Math 535, Linear Algebra and its Applications - Fall 2019

Instructor: Jack Huizenga

Jack Huizenga
Office: 324 McAllister
  • Meeting times: MWF 11:15-12:05, 109 Boucke
  • First meeting: Monday, August 26
  • Office hours: Monday 4-5, Tuesday 4-5, or by appointment. (Subject to change based on student availability)
  • Textbooks: Peter Petersen ``Linear Algebra'' will be useful for most of the course. Sheldon Axler's ``Linear Algebra Done Right'' might also be useful as an easier reference for some of the material at the beginning of the course. At the end of the course, we will supplement the Petersen text with additional resources and your notes.
Brief course description: This is a graduate course in linear algebra and its applications intended to prepare math Ph.D. students for the qualifying exam in linear algebra. The emphasis of the course will be on proofs, as this is what is tested on the qualifying exam. Homework exercises will also reinforce the theoretical concepts from the course in particular examples. We will study vector spaces, linear transformations, inner products and quadratic forms, the theory of endomorphisms of a finite-dimensional vector space, orthogonal bases, the spectral theorem, and further applications. Students from other disciplines are welcome to enroll in the course, although previous experience with mathematical proofs will be expected. The undergraduate course MATH 436 covers much of the same material at a slower pace, and spends more time developing familiarity with proofs.
Detailed course breakdown: The graduate program provides the following more detailed description of the topics to be covered, with appropriate weights. The qualifying exam will be designed to reflect this syllabus.
  • Fields. Vector spaces. Subspaces. Spanning sets. Linearly independent sets. Bases. Dimension. (5 hours)
  • Linear transformations. Kernel and image. Matrices. Direct sums and quotients. Correspondence between linear transformations and matrices. Matrix operations. Standard homomorphism theorems. Rank-nullity theorem. (5 hours)
  • Inner products and quadratic forms. Bilinear functions. Sesquilinear functions. Orthogonal sets and orthonormal sets. Norms, matrix and operator norms. Schwarz' inequality and Bessel's inequality. Adjoints. Self-adjoint, normal and unitary matrices. Orthogonal projections and orthogonal complements. Quadratic forms over the real numbers. Signature. Sylvester's law. (9 hours)
  • Theory of endomorphisms of a finite-dimensional vector space. Determinants. Cramer's rule. Multiplicative property of the dteterminant. Minimal and characteristic polynomial. Cayley-Hamilton theorem. Rational and Jordan canonical forms. (13 hours)
  • Orthogonal bases, spectral theorem, and applications. The Gram-Schmidt orthogonalization process, Schur form. Parseval's identity. Diagonalizability of normal operators. Positive (semi)definiteness. The spectral theorem. Singular value decomposition. Functions of matrices. Min-max, Cauchy interlacing theorem, Gerhgorin theorem. Perron-Frobenius theorem and applications to graphs. (13 hours)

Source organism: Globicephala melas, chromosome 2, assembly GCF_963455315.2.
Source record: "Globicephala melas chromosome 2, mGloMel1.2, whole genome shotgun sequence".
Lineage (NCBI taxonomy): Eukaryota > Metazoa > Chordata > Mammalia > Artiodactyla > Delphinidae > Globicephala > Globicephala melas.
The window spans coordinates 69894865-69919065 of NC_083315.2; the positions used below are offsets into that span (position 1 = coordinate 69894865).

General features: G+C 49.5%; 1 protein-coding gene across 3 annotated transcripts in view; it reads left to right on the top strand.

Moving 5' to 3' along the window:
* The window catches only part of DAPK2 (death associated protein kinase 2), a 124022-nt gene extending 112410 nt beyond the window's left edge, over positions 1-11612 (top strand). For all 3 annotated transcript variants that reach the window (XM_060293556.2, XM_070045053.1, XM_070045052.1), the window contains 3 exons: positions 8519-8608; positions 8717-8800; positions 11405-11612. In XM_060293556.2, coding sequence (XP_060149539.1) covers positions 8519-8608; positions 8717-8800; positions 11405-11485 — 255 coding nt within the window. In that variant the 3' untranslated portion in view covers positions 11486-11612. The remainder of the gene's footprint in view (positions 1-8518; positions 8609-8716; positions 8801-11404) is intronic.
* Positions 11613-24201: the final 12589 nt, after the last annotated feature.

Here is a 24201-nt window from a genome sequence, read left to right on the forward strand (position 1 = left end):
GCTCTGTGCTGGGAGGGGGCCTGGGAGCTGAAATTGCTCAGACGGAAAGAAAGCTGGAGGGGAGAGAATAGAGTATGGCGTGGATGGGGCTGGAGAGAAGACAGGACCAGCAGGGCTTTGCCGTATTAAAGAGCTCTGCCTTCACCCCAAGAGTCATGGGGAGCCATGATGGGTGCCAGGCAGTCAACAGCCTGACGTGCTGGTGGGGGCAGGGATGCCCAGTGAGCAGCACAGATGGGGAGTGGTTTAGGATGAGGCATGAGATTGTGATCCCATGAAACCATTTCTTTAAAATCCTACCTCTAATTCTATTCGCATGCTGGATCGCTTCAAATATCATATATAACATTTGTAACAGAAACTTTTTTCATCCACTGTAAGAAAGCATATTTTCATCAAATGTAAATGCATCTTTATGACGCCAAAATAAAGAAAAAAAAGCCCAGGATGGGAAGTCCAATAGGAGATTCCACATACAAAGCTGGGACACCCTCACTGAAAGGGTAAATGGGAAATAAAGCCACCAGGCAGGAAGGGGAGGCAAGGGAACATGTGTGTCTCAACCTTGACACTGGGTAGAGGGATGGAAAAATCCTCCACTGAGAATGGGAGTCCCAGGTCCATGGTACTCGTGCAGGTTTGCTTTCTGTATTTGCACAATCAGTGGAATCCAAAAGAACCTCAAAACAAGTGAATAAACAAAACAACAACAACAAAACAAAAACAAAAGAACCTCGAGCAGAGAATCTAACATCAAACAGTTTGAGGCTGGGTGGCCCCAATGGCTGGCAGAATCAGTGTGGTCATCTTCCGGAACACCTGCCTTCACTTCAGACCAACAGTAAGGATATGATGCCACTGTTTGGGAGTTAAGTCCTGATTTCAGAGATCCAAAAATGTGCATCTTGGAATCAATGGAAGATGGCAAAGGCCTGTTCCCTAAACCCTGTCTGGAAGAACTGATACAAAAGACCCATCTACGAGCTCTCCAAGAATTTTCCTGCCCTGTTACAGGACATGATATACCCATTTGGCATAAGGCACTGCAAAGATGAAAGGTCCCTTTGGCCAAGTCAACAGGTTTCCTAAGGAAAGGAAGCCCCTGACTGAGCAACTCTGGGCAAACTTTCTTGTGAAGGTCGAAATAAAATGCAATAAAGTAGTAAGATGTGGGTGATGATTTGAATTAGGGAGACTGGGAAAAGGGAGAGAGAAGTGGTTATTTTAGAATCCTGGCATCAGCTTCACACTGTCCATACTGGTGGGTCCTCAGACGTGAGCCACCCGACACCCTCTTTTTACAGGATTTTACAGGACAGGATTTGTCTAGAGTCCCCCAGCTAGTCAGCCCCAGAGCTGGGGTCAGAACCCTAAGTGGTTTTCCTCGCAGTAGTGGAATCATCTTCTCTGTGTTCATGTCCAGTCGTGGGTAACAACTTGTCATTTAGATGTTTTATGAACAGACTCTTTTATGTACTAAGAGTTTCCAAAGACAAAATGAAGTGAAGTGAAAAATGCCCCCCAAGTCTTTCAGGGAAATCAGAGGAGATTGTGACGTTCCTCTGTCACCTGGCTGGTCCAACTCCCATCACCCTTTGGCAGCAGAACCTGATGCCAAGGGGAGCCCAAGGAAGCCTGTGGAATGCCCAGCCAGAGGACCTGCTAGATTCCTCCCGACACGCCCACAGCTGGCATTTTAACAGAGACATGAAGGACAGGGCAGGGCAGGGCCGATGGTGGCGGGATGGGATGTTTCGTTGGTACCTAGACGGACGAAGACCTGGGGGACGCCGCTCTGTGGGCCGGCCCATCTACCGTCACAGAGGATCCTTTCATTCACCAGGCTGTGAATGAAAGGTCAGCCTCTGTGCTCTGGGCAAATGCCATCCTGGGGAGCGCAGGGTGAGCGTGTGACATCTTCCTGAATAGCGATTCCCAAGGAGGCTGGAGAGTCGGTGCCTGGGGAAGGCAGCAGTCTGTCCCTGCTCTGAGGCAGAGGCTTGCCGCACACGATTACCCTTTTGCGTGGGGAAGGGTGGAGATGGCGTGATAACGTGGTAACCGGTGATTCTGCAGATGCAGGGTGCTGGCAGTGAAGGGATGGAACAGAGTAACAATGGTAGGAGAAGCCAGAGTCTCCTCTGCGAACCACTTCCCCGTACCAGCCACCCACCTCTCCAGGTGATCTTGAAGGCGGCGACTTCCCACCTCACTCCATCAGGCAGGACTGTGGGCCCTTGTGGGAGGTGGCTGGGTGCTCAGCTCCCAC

Prerequisites: Enrollment in a graduate program or consent of the instructor. Familiarity with computational linear algebra and proofs will be expected. A strong performance in the undergraduate course MATH 436 or a similar course should be sufficient.
Homework: There will be approximately 12 problem sets, due at the beginning of class each Wednesday starting in Week 2. There will be no homework in the week following an exam. Students are encouraged to work on the problems together as desired, but your final writeup must be completed independently. Homework is by far the most important part of the course; the only way to learn advanced mathematics is to do advanced mathematics. The course grader will grade a susbset of the problems each week, and solutions will be posted for selected problems. Students are expected to turn in homework on time in order to keep up with the course. To receive a grade of ``B'' or higher, a student must submit at least 11 of the 12 assignments. Your lowest score will be dropped at the end of the semester.
Exams: Since this is a preparatory course for the Ph.D. qualifying exam in linear algebra, we will have two two-hour midterms during the semester to serve as a progress indicator. There will be no final exam, since the qualifying exam takes place at the end of the semester. The midterms will mimic the format of the qualifying exam but cover the material that has been covered to that point in the course. Midterms will tentatively take place on the following dates.
  • Midterm 1: Week 6, Friday Oct. 4
  • Midterm 2: Week 14, Friday Dec. 6
Grading and Expectations: Homework will count for 50% of your grade and each midterm will count for 25% of your grade. Your letter grade will reflect the expected performance on the qualifying exam:
  • A: I expect you are on track to pass the qualifying exam.
  • A-/B+: I expect that more preparation is needed, but passing the qualifying exam is possible.
  • B: More preparation is needed. Passing the qualifying exam seems unlikely, but the student is keeping up with the course.
  • C or lower: The student is not meeting course expectations.
Academic Integrity Statement: All Penn State policies regarding ethics and honorable behavior apply to this course.
Disability Statement: Penn State welcomes students with disabilities into the University's educational programs. The Office for Disability Services Web site provides contact information for every Penn State campus: . For further information, please visit the Office for Disability Services Web site: .
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